It was 1999. I was fairly new to the Radio biz, doing mostly fill-in, plus part-time on weekends. My boss, Rich Barnes, called me one evening and asked if I could possibly be on call for one of my co-workers the next morning.
“Pamela has a very treasured dog,” his voice was firm, yet sympathetic. “Max is about 12 and has been pretty sick to the point where she may have to have him put down.”
“Of course, yes, I’ll be prepared,” I answered, without missing a beat.
After Rich’s call I gave Pamela a quick call to let her know I would be there for her if necessary. She was gently weeping, but managed to express her gratitude.
At 3:30 the next morning I heard from Pamela. She actually sounded better, but she did indeed request that I go in for her that morning. She wanted to spend the next few hours with Max.
Later that morning as I reported traffic and read the news on Pamela’s stations, I overheard from across the room a conversation between a somewhat obnoxious male coworker, Chris, and our producer, Mark; they were talking about Pamela. “It’s just a dog,” Chris opined, rolling his eyes, “jeez!”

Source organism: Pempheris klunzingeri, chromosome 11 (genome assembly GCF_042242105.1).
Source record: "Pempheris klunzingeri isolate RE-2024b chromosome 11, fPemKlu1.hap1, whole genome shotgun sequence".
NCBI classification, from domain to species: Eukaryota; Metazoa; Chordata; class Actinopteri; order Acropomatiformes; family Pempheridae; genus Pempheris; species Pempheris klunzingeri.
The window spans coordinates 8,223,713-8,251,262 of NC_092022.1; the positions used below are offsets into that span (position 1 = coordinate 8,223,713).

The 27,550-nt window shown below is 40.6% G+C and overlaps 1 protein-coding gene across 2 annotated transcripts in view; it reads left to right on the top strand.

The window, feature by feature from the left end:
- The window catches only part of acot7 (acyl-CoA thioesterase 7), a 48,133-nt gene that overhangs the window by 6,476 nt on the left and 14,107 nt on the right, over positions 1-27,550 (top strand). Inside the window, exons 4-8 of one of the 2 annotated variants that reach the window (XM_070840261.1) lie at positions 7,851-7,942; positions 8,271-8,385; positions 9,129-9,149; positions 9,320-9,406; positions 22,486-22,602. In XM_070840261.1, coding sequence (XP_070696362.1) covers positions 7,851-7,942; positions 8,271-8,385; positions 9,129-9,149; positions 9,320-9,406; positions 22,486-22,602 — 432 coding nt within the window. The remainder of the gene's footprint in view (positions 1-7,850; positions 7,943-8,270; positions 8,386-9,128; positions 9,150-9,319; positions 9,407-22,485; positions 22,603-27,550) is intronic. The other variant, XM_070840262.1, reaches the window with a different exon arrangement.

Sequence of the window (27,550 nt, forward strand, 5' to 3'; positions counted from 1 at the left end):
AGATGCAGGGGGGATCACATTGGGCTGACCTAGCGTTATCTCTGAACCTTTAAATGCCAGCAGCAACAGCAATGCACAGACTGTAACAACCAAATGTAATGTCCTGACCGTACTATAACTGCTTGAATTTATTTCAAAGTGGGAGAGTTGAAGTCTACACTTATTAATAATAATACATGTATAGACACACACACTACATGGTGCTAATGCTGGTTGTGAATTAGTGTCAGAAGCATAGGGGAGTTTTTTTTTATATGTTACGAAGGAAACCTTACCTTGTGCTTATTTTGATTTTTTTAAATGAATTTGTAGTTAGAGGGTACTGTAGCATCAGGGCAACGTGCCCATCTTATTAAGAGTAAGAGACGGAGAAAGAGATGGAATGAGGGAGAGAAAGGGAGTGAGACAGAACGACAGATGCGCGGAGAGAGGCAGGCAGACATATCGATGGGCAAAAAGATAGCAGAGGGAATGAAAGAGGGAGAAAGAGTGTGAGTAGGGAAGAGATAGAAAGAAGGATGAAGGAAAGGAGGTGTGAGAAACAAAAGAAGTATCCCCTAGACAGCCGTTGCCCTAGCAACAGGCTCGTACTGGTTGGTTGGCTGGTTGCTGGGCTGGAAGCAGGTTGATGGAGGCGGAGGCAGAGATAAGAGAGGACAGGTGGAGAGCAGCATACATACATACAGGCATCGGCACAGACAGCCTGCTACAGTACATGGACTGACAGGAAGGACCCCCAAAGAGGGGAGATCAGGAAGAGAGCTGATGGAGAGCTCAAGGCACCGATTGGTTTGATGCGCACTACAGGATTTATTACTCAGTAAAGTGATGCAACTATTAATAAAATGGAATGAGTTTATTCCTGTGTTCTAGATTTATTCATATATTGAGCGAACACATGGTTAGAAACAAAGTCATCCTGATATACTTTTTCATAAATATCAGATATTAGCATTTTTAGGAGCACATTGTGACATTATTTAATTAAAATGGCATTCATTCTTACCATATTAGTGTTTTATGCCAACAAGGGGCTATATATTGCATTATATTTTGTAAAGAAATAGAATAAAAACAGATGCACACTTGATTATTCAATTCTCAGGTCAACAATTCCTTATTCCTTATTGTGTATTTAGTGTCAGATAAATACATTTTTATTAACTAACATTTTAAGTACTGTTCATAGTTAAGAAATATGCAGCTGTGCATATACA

I stood up and leaned over the console that separated us. Looking him square in the eye, I fired, “That dog is the closest thing Pamela has to a child, so lose the attitude!”
Mark nodded sheepishly and said to Chris, “C’mon, she’s right, dude.”
I heard some mumbling after that, but I didn’t care. I simply put my headphones back on and waited on standby for my next report.
Fortunately that was the last time I ever heard anyone utter that insensitive and ignorant phrase. These days most people know better, and even more so, many folks are sensitive to the fact that they cannot dictate where, why, how and with whom other people’s emotions run deep. They just have to accept it and hopefully be supportive. If they find it hard to accept, then they should be prepared to keep quiet, as they may find themselves in the minority.
I was there for Pamela that day, and not just to fill in on her shift. In the back of my mind I knew I might be in her position one day, and need the same support and understanding. It’s really not that complicated, especially to dog people.